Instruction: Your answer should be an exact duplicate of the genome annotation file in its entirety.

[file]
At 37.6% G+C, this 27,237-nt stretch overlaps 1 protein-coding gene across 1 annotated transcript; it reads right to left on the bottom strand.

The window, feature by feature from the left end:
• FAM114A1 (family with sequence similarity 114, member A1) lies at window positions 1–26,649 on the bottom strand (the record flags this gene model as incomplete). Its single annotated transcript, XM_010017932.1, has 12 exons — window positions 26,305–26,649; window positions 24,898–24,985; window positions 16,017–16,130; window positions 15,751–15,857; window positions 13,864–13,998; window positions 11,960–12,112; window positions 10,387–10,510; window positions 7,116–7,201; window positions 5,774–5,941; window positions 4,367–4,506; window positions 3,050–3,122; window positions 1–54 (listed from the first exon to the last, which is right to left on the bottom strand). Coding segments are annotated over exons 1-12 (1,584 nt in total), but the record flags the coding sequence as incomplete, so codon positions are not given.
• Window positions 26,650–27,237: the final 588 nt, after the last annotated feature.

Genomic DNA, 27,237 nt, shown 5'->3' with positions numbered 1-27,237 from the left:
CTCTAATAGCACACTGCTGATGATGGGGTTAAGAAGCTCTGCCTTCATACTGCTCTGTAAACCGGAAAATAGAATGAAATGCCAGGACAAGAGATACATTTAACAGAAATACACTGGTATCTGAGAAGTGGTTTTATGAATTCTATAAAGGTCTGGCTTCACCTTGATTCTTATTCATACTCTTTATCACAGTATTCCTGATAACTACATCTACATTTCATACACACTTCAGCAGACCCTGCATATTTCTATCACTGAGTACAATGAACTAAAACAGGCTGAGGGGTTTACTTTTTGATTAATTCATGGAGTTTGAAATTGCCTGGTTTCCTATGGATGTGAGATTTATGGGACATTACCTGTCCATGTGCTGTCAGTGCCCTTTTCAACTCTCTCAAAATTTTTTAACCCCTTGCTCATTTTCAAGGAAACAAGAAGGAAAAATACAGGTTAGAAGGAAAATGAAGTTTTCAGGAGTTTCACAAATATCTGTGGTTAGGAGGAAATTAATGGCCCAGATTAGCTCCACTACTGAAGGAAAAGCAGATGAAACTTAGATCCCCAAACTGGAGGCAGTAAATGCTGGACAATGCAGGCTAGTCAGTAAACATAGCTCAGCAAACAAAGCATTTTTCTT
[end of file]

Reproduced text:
At 37.6% G+C, this 27,237-nt stretch overlaps 1 protein-coding gene across 1 annotated transcript; it reads right to left on the bottom strand.

The window, feature by feature from the left end:
• FAM114A1 (family with sequence similarity 114, member A1) lies at window positions 1–26,649 on the bottom strand (the record flags this gene model as incomplete). Its single annotated transcript, XM_010017932.1, has 12 exons — window positions 26,305–26,649; window positions 24,898–24,985; window positions 16,017–16,130; window positions 15,751–15,857; window positions 13,864–13,998; window positions 11,960–12,112; window positions 10,387–10,510; window positions 7,116–7,201; window positions 5,774–5,941; window positions 4,367–4,506; window positions 3,050–3,122; window positions 1–54 (listed from the first exon to the last, which is right to left on the bottom strand). Coding segments are annotated over exons 1-12 (1,584 nt in total), but the record flags the coding sequence as incomplete, so codon positions are not given.
• Window positions 26,650–27,237: the final 588 nt, after the last annotated feature.

Genomic DNA, 27,237 nt, shown 5'->3' with positions numbered 1-27,237 from the left:
CTCTAATAGCACACTGCTGATGATGGGGTTAAGAAGCTCTGCCTTCATACTGCTCTGTAAACCGGAAAATAGAATGAAATGCCAGGACAAGAGATACATTTAACAGAAATACACTGGTATCTGAGAAGTGGTTTTATGAATTCTATAAAGGTCTGGCTTCACCTTGATTCTTATTCATACTCTTTATCACAGTATTCCTGATAACTACATCTACATTTCATACACACTTCAGCAGACCCTGCATATTTCTATCACTGAGTACAATGAACTAAAACAGGCTGAGGGGTTTACTTTTTGATTAATTCATGGAGTTTGAAATTGCCTGGTTTCCTATGGATGTGAGATTTATGGGACATTACCTGTCCATGTGCTGTCAGTGCCCTTTTCAACTCTCTCAAAATTTTTTAACCCCTTGCTCATTTTCAAGGAAACAAGAAGGAAAAATACAGGTTAGAAGGAAAATGAAGTTTTCAGGAGTTTCACAAATATCTGTGGTTAGGAGGAAATTAATGGCCCAGATTAGCTCCACTACTGAAGGAAAAGCAGATGAAACTTAGATCCCCAAACTGGAGGCAGTAAATGCTGGACAATGCAGGCTAGTCAGTAAACATAGCTCAGCAAACAAAGCATTTTTCTT